How the Clippers Keep Winning Without Blake Griffin
As soon as news broke that Griffin would miss at least two weeks with the injury, everyone started losing their minds (me included).
What Doc Rivers did in the team's first game absent Blake was start Smith, play him under five minutes and put Pierce at the four spot for over 27 minutes. Cole Aldrich also saw 13 minutes during which he played some solid basketball. The Clippers beat the Jazz 109 to 104.
Since then, Smith has played a total of six and a half minutes in eight games, and Pierce has started all but one game. The Clippers have won every single game by an average of 12.4 points per contest.
The Clippers are now nine games into a winning streak, with eight of those wins coming without the services of their best (or least second best) player.
The short answer is they've played better.
|Clippers||Pace||Points/Game||Off. Rating||Opp. Points/Game||Def. Rating|
|Last 9 Games||94.6||108.7||113.7||97.3||101.8|
That much is easily seen here, but what specifically have they improved upon?
Offensively, the three-point attack is what seems to stick out like a sore thumb. On the season (including the last nine games) the Clippers are attempting 24.7 threes per game and connecting on 8.7 of them. During their last nine, they have attempted at least 26 threes six times and have at least 10 makes in seven of those contests. They have edged out their season percentage of 35.4% by 0.2% but have done so on nearly six more attempts per night.
Therefore, it comes as no surprise that they've increased both their points per game and Offensive Rating over the last 19 days.
On the defensive side of the ball, the Clippers have also improved. One might jump to the conclusion that it's because Griffin has never been known for his defense, but the numbers just don't suggest that. He's actually been pretty solid this year with a Defensive Rating of 103.
So, what is it? There is only one stat that has really notably changed -- and that's steals. The Clippers have averaged 9.8 thefts per game compared to their season average of 7.4 per game. Surprisingly, they've forced fewer than one more turnover per game. They've also improved in a couple of other categories in a very minute way, so what I really chalk their defensive improvement to is their schedule.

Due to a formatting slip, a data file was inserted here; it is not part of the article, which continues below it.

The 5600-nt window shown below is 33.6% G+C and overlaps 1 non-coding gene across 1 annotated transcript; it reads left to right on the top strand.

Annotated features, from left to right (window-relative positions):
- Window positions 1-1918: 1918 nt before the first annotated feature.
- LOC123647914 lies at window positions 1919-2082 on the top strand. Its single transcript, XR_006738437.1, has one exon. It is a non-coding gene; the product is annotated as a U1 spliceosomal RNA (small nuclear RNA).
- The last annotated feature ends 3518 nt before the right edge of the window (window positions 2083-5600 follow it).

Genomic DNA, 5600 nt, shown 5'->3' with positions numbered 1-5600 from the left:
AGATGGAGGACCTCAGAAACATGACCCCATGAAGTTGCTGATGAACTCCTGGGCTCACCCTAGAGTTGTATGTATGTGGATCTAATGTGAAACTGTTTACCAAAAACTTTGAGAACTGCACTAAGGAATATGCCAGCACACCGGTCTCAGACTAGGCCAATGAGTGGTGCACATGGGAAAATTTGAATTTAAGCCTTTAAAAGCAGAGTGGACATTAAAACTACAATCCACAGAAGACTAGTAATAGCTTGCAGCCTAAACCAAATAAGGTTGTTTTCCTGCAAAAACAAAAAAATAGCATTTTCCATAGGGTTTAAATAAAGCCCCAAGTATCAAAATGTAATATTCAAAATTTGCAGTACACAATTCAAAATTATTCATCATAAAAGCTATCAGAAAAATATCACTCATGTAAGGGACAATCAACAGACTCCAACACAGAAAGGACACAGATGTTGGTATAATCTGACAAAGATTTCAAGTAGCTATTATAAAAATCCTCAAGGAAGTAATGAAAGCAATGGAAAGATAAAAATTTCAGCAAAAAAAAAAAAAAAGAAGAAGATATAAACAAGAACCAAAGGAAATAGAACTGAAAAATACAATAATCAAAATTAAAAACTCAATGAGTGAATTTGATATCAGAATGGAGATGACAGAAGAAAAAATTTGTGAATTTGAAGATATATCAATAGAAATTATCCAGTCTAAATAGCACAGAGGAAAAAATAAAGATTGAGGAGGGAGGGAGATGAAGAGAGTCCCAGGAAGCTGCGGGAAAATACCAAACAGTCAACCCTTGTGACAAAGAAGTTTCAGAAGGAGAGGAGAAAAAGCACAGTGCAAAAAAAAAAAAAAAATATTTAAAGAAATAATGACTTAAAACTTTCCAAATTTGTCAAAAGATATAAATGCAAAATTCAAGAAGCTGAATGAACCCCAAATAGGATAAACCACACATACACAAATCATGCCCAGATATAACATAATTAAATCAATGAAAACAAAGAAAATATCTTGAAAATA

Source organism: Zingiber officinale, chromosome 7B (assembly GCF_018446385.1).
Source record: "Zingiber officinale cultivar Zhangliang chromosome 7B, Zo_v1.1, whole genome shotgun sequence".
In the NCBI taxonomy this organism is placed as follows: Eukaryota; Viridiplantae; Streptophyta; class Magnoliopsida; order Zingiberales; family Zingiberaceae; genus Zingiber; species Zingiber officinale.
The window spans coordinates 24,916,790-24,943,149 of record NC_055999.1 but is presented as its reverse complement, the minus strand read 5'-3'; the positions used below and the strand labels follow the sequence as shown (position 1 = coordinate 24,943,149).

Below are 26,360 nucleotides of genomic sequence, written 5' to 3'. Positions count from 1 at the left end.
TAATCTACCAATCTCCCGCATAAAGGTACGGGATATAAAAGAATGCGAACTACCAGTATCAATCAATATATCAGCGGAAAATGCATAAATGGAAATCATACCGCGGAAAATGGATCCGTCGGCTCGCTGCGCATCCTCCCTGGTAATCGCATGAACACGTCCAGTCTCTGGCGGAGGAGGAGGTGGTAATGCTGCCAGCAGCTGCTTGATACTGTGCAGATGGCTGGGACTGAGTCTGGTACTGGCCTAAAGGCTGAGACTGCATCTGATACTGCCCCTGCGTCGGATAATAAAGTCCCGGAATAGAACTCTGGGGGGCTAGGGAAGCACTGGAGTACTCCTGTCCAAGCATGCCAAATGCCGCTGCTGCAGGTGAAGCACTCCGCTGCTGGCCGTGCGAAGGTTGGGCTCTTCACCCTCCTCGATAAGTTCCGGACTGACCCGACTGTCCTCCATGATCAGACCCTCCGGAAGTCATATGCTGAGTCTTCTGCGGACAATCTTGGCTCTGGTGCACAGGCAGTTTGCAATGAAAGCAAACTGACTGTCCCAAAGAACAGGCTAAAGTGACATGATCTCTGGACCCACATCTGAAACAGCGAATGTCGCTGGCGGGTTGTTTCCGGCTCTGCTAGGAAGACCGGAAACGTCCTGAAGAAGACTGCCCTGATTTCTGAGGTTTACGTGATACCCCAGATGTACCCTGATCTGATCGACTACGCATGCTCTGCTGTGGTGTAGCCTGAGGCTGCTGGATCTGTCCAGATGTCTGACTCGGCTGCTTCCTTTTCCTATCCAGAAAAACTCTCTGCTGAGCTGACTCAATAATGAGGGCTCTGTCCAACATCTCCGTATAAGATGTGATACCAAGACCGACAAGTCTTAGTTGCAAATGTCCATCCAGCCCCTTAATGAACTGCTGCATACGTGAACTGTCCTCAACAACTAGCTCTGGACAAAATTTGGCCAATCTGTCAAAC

They haven't faced one team with a winning record, and as a whole, the teams they've faced average 14.9 turnovers per game. And that group of teams includes the lowly Lakers, Sixers and Pelicans.
Regardless of schedule, however, the Clippers have been playing really good basketball as of late. The big reason for that are those players -- both stars and role players -- stepping up in a time of need, per the numbers from NBAwowy.com.
|With Blake||Usage Rate||Points/Poss||Points/Shot||Effective FG%|
|Without Blake (Last 8)||Usage Rate||Points/Poss||Points/Shot||Effective FG%|
As a result of taking on even more of the playmaking duties than usual, Chris Paul's numbers have also seen a reasonable decline. Nonetheless, his experience and leadership is what has kept the ship afloat.
Neither DeAndre Jordan nor J.J. Redick have seen much of a spike in Usage -- however, as a duo they've added 0.41 points per possession and 0.41 points per shot while improving upon their already stellar Effective Field Goal Percentages.
Though his body might feel a different way, Pierce has been the biggest beneficiary of Blake's absence (and Josh Smith's demise). He's gotten a lot more playing time, which he's used to nearly double his Usage Rate. And his efficiency has not suffered as a result.
With how much success the Clippers have had, there's no reason to rush back Griffin, who is expected to miss at least another week of action. With a nERD of 66.6, Los Angeles is now up to fifth in our rankings as they find themselves right on Cleveland's heels. They're almost certain to make the playoffs at this point, and if Griffin comes back the same player he was to start out the year, they could get even better.